About $213 billion is spent each year on unnecessary drugs, hospital stays, and visits to emergency rooms and doctors’ offices, according to a recent report by the IMS Institute for Healthcare Informatics. And that excessive care is more than just a waste of time and money. Tens of thousands of Americans each year go the ER for side effects from unnecessary drugs, for example. And any unneeded surgery poses an unwarranted risk of infection and other complications.

Why so much treatment? “A lot of doctors think that’s what patients want,” says Daniel Morgan, M.D., an associate professor of medicine at the University of Maryland School of Medicine and lead author of a 2015 study in JAMA Internal Medicine outlining some of the top overused medical treatments. “But most people don’t want a treatment unless it can help them.”

Here’s a look at seven drugs and procedures that doctors often recommend—but that you may not actually need:

1. Acetaminophen for Back Pain

Why it’s usually not needed: Physicians often recommend acetaminophen (Tylenol and generic) for lower-back pain, but a 2015 review in the British Medical Journal concluded that the drug simply doesn’t help much or at all for that kind of pain. In fact, it may hurt more than it helps: Patients taking acetaminophen were almost four times more likely to have abnormal results on liver-function tests than those who took a placebo. “If you go even a bit higher than the recommended upper limit, you can get a toxic dose and develop liver damage,” says Morgan. (Read more about the potential dangers of acetaminophen.)

When it’s warranted: Most of the time, it’s not. New-onset lower-back pain “usually resolves on its own, with moderate activity like walking, and with heat and stretching,” Morgan says. During that time, consider pain relievers such as ibuprofen or naproxen, which appear to be more effective for back pain because they also ease inflammation. If you can’t take one of those drugs, acetaminophen is an option as long as you take no more than 3,250 mg per day. If pain persists longer than two weeks, ask about physical therapy, which is effective but underused. (Read more about when you need imaging tests for back pain.)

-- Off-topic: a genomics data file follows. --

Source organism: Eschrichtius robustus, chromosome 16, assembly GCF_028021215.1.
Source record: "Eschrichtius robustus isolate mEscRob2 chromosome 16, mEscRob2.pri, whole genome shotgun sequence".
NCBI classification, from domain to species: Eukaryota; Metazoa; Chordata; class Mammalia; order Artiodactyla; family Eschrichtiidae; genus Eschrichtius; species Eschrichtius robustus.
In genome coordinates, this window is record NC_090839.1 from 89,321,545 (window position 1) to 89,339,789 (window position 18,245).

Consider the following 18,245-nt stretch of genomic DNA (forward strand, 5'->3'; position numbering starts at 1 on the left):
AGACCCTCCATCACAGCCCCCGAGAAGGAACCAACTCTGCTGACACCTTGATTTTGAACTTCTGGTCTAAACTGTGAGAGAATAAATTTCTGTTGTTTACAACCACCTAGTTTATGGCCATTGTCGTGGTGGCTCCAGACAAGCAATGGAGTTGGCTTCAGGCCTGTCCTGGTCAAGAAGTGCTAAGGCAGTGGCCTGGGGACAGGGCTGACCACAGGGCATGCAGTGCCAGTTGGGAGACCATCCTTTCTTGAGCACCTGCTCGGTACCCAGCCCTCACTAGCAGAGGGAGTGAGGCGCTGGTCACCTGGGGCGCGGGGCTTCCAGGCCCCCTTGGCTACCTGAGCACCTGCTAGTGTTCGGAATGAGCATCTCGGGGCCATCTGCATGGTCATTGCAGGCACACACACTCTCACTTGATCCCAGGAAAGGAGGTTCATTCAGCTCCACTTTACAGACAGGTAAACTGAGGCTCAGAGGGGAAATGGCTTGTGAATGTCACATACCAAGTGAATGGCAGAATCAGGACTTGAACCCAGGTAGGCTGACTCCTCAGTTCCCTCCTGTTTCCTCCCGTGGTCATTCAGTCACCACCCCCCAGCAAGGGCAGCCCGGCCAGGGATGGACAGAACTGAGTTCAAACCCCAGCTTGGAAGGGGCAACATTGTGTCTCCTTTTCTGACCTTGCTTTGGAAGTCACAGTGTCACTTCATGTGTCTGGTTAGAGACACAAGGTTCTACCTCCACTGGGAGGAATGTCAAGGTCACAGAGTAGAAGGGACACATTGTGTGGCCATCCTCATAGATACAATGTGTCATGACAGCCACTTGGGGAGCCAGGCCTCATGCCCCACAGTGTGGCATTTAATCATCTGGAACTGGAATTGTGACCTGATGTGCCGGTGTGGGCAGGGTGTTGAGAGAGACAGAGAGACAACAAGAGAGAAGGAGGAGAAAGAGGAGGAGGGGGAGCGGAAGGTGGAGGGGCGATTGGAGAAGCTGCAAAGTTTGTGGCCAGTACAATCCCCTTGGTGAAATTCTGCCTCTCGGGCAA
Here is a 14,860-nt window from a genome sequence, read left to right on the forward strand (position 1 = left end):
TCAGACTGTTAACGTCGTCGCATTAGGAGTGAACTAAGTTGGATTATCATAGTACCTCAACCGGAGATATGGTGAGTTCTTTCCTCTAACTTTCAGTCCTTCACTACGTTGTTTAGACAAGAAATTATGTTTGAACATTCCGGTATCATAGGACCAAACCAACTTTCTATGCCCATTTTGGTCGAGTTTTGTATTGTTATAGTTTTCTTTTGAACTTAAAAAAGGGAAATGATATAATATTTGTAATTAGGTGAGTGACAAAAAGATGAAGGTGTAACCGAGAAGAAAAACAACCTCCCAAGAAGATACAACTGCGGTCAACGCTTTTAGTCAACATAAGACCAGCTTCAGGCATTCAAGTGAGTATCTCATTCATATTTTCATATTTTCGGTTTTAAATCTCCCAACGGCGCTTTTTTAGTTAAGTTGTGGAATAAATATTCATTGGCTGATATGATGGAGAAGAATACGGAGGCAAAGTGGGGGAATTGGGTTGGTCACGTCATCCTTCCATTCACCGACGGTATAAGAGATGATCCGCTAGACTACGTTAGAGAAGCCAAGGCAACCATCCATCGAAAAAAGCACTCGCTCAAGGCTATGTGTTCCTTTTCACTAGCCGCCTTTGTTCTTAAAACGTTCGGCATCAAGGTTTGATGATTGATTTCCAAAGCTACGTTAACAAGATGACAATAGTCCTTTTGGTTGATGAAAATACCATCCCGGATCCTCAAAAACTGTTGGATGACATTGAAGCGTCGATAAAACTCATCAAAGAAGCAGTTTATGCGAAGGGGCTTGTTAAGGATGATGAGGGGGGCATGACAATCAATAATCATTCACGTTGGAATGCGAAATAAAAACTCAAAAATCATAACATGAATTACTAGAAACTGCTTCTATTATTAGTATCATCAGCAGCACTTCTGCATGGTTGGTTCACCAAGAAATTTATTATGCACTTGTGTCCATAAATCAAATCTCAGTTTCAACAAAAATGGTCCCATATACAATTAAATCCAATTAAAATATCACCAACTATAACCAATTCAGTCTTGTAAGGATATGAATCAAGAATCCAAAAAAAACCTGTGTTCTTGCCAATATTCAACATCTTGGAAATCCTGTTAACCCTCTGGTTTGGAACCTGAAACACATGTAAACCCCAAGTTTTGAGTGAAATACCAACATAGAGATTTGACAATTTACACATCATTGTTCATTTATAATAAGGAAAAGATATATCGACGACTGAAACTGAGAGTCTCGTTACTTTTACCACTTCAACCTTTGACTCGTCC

2. Opioids for Chronic Pain

Why they’re usually not needed: One in five patients who sees a doctor for chronic pain walks out with a prescription for hydrocodone (Vicodin and generic), oxycodone (Oxycontin, Percocet, and generic), or another opioid. The drugs can be necessary for severe, acute pain, such as after surgery.

But those drugs don’t work well over time. “Your body gets used to them, and you have to take more and more to reduce pain,” explains Lewis Nelson, M.D., an associate professor of emergency medicine at NYU Langone Medical Center. That increases the risk of overdose: The rate of opioid-­related deaths has tripled over the past 15 years, according to the Centers for Disease Control and Prevention. Yet more than 90 percent of patients who survive an opioid overdose are put back on the drugs, according to a December 2015 study in the Annals of Internal Medicine. (Read more about the dangers of excessive use of opioids.)

When they’re warranted: If other treatments—anti-inflammatories such as ibuprofen (Advil and generic) and naproxen (Aleve and generic), exercise, physical therapy, spinal manipulation, massage, and acupuncture—don’t help, opioids may be an option. Your doctor should monitor you for signs of addiction, such as moodiness and risk-taking behavior.

3. Antibiotics for Sinus Infections

Why they’re usually not needed: Sinus infections account for about 20 percent of outpatient antibiotic prescriptions, but more than 90 percent of cases are caused by viruses or allergies. “Antibiotics only work against bacteria,” says Linda Cox, M.D., an allergist in Fort Lauderdale, Fla., and past president of the American Academy of Allergy, Asthma & Immunology. “Many physicians still prescribe them because they feel pressure from patients or because they mistakenly believe they work.” Even infections that are caused by bacteria usually resolve on their own within two weeks.